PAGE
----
- The Washington Times - Sunday, June 15, 2003

OLYMPIA FIELDS, Ill.

Jim Furyk, Vijay Singh or Stephen Leaney? Choose your poison.

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Furyk makes vanilla look like rainbow sherbet.

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And Vijay is about as revealing as a burka.

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As for Leaney, we’re still waiting for a copy of his passport photo so we can make a positive ID on him.

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Who would have dreamed that Jonathan Livingston Seagull — I mean Jonathan Byrd — would be on a U.S. Open leader board on the weekend?

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Forty-eight-year-old Eduardo Romero 70, 27-year-old Tiger Woods 75.

Such a grand game, golf is.

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Before you rule Tiger out completely, though, remember how often he puts up a low number on the final day when he’s all but out of a tournament.

• Memorial, 2003 — 65 to finish tied for fourth.

• Nissan, 2003 — 65 to finish T5.

• Disney, 2002 — 63 to finish third.

• British Open, 2002 — 65 to finish T28.

• Byron Nelson, 2002 — 65 to finish third.

• Mercedes, 2002 — 65 to finish T10.

And that’s just in the last two years!

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On second thought, he’s got no chance.

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Did you know that one year the first-round Open leader actually missed the cut? Yup, in 1993 at Baltusrol, Joey Sindelar began with a 66, followed it up with a 79 and caught the next plane out. The two other guys who shot a 66 in Round 1, meanwhile, wound up tying for third (Craig Parry) and fifth (Scott Hoch).

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My new favorite golf book is “The Golf Majors” by Alun Evans (A&C; Black, $19.99). It gives you the top 30 finishers in every major ever played (through 2001, anyway). There’s also a Players Section in the back that provides individual results, year by year. Makes you really appreciate somebody like Peter Thomson, who from 1952 to ‘58 in the British Open came in second, second, first, first, first, second and first.

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Found a great restaurant a couple of doors down from my hotel in Chicago — maybe the best I’ve come across in my 27 years of travels. Miller’s Pub, it’s called. Terrific food (especially the french fries), experienced wait staff, autographed pictures of old sports stars on the walls (e.g. Johnny Kerr) — the place has it all.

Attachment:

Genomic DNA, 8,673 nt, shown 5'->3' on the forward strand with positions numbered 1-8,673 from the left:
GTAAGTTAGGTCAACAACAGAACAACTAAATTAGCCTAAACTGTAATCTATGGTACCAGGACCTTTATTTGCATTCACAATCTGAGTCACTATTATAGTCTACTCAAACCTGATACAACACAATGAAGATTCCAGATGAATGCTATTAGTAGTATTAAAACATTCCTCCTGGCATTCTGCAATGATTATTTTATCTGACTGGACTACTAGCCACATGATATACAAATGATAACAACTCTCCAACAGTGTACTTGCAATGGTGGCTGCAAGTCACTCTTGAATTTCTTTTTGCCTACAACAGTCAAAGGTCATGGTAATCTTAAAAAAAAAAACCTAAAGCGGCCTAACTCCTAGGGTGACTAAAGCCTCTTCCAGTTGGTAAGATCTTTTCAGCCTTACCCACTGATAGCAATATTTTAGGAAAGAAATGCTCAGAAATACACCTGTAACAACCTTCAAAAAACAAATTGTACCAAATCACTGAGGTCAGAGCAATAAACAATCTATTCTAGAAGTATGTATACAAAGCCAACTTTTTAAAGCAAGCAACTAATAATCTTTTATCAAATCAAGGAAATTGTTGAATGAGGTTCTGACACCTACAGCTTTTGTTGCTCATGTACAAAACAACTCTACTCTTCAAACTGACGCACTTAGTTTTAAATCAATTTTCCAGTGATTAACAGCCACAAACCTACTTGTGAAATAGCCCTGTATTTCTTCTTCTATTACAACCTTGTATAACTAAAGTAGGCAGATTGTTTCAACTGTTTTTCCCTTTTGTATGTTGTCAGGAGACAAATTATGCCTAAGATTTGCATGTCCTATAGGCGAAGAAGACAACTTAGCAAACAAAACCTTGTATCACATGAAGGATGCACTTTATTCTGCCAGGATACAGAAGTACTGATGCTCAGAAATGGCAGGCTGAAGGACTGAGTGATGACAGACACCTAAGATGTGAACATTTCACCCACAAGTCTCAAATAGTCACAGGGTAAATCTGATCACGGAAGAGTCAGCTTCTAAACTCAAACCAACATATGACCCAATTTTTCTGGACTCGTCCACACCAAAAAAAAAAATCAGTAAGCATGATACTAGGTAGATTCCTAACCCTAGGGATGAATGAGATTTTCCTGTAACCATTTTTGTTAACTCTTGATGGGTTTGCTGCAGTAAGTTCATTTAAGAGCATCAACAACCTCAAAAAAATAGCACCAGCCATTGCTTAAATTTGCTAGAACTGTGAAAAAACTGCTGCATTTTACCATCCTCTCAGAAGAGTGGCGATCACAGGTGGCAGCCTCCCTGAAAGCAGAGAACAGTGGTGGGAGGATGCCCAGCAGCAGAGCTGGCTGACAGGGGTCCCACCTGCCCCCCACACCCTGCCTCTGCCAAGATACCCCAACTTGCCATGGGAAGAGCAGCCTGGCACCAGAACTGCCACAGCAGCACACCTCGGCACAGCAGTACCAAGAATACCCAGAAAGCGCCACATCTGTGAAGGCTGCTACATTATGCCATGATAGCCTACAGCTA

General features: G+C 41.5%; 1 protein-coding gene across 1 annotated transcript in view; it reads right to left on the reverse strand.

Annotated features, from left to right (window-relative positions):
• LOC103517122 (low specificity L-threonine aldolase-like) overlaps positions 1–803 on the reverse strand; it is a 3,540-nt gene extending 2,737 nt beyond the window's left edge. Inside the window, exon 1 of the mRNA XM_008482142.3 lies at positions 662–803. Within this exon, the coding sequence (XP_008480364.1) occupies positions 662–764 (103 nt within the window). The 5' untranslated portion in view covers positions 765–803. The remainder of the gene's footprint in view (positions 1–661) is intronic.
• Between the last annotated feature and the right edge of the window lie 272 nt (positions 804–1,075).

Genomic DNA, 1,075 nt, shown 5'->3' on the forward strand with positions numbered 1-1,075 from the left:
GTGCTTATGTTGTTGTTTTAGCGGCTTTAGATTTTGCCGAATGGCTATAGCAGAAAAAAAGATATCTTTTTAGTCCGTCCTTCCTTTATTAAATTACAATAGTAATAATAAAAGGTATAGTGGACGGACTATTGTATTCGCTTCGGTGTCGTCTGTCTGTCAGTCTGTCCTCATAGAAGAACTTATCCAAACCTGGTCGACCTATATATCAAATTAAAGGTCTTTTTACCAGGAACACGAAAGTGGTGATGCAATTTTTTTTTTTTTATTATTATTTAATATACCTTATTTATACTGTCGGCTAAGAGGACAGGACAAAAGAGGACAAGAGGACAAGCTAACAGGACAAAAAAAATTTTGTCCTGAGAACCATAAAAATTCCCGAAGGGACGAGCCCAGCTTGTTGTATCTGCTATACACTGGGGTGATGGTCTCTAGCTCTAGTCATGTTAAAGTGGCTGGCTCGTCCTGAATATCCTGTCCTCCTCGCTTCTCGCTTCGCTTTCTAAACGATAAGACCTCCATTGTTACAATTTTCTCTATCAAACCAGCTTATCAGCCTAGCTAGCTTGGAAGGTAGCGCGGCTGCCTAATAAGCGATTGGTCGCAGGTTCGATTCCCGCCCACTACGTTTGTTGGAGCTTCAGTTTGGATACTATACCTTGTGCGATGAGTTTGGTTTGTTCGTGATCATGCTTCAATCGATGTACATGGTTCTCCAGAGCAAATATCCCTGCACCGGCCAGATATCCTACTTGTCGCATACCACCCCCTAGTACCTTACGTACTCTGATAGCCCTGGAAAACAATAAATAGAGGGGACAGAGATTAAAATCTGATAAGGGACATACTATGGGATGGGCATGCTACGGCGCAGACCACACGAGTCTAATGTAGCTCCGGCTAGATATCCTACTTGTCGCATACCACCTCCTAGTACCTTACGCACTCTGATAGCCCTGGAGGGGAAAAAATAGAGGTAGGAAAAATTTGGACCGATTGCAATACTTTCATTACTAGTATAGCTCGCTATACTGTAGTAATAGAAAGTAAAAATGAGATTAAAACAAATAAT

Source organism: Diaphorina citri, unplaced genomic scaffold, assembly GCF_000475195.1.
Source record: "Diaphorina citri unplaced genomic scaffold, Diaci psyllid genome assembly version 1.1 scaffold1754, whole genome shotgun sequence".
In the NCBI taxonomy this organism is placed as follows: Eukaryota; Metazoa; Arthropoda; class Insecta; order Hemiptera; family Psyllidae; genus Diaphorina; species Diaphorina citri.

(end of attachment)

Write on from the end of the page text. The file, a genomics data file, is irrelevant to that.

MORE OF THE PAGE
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Oh, and the kitchen is open until 1:30 in the morning. Can’t beat that.

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My waitress Thursday night reminded me of Marlene Dietrich. She had a kind of 1940s, Central European earthiness to her.

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We interrupt this column to bring you an important news bulletin:

Somebody just scored a basket in the Nets-Spurs series.

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Obstruction of justice charges have been dropped against Chris Webber, but the Attorney General’s office says it might still cite him for a blocking foul.

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I have just one question for Pistons boss Joe Dumars: What if Darko Milicic turns out to be the Serbian Sam Bowie?

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If you’re a Carmelo Anthony fan like I am, you just hate to see Dumars go over to the Darko side.

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In the kid’s defense, scouts say he could redefine the center position. Or, to put it another way, he’s a Thoroughly Modern Milicic.

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The Secret Service has promised to get to the bottom of this scooter mishap involving President Bush. In fact, I hear they’re bringing in Phil Rizzuto for questioning.